Ghyll woodlands of the Weald: characterisation and conservation

Niall Burnside, Daniel J. Metcalfe, Roger Smith, S. Waite

Research output: Contribution to journalArticlepeer-review


Ghylls are linear valley features cut into the sandy beds of the Weald of south-eastern England. The ghyll's indigenous woodlands are highly species rich at the small scale, support distinctive assemblages of cryptogamic plants, and are unique to south-east England. Field surveys were carried out for 48 ghyll woodlands in the Weald with a GIS used to examine the ecology, landform and conservation status of the ghyll woodlands. The data were analysed using spatial and multi-variate techniques in order to identify sub-groups or ghyll woodland communities based upon species composition, topography and geology. The ghylls are shown to be reasonably uniform for canopy vegetation type and structure and for their geological and soil characteristics. However, analysis shows that geomorphology, understorey and field layer variability may act as stronger indicators of site conditions and character. Further analysis focused on the level and extent of nature conservation protection that these unique and ancient systems receive. The study concludes that despite their ecological importance and potentially international significance, ghyll woodlands are poorly understood and protected.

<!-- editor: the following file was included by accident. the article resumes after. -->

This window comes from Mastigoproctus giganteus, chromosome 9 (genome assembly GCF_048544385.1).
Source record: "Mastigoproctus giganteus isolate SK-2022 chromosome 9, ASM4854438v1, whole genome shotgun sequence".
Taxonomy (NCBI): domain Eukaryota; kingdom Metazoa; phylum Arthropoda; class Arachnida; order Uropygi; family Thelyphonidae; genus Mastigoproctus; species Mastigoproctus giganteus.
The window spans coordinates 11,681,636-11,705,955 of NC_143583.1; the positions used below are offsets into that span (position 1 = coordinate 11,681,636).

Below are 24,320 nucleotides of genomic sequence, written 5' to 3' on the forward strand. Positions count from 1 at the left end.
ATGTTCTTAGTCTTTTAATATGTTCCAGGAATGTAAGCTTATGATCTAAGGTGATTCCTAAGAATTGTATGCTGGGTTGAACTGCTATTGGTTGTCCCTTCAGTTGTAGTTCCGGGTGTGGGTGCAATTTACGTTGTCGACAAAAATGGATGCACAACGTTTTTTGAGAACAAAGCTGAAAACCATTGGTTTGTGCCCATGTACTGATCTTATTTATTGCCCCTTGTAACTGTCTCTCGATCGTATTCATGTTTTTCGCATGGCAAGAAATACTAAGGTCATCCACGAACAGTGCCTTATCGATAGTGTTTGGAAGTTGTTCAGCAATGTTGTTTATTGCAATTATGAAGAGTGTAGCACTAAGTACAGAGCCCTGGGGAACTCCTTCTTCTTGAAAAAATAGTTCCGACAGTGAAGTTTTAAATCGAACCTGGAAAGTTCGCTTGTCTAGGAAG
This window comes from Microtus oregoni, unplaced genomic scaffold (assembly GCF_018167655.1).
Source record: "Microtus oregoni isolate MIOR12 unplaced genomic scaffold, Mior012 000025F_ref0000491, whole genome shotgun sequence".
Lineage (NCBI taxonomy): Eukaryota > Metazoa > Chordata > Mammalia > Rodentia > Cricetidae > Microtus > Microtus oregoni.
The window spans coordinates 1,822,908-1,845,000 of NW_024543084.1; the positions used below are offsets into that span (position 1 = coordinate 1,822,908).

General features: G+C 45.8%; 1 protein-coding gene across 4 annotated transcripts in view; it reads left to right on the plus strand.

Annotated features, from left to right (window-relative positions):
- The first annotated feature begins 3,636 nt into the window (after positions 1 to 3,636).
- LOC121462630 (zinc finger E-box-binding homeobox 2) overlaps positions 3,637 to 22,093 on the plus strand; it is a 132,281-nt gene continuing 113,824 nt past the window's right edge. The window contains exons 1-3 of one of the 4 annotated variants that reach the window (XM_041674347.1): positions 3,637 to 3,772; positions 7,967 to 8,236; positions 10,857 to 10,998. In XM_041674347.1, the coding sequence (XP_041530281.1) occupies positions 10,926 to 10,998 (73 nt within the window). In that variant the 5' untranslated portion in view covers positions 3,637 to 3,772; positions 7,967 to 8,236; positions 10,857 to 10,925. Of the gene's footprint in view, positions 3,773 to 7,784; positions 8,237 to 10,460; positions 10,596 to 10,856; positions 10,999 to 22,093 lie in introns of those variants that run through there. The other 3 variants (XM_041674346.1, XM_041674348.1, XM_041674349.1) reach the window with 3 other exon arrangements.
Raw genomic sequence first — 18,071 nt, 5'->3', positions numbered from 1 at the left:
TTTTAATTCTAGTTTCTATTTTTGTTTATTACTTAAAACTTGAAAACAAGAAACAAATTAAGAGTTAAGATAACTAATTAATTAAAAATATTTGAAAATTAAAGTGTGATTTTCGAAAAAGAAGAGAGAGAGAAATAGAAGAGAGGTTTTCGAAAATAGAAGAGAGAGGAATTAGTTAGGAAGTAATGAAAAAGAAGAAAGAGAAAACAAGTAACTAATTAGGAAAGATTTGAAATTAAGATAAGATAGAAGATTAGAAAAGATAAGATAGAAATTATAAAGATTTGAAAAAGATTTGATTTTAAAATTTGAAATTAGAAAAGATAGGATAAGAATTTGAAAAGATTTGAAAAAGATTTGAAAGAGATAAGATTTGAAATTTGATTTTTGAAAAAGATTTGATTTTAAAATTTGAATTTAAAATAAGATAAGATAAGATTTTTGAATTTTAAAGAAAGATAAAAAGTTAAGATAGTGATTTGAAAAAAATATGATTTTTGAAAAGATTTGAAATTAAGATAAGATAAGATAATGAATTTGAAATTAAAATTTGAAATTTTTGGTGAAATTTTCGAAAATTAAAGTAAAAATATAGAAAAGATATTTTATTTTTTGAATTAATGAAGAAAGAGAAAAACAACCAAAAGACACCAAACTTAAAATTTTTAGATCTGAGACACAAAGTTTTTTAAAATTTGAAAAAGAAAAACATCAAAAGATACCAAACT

Original languageEnglish
Pages (from-to)1319-1338
Number of pages20
JournalBiodiversity and Conservation
Issue number4
Publication statusPublished - Apr 2006


  • Biodiversity conservation
  • Geographical information systems
  • Ghyll woodlands
  • The Weald
  • Woodland characterisation


Dive into the research topics of 'Ghyll woodlands of the Weald: characterisation and conservation'. Together they form a unique fingerprint.

Cite this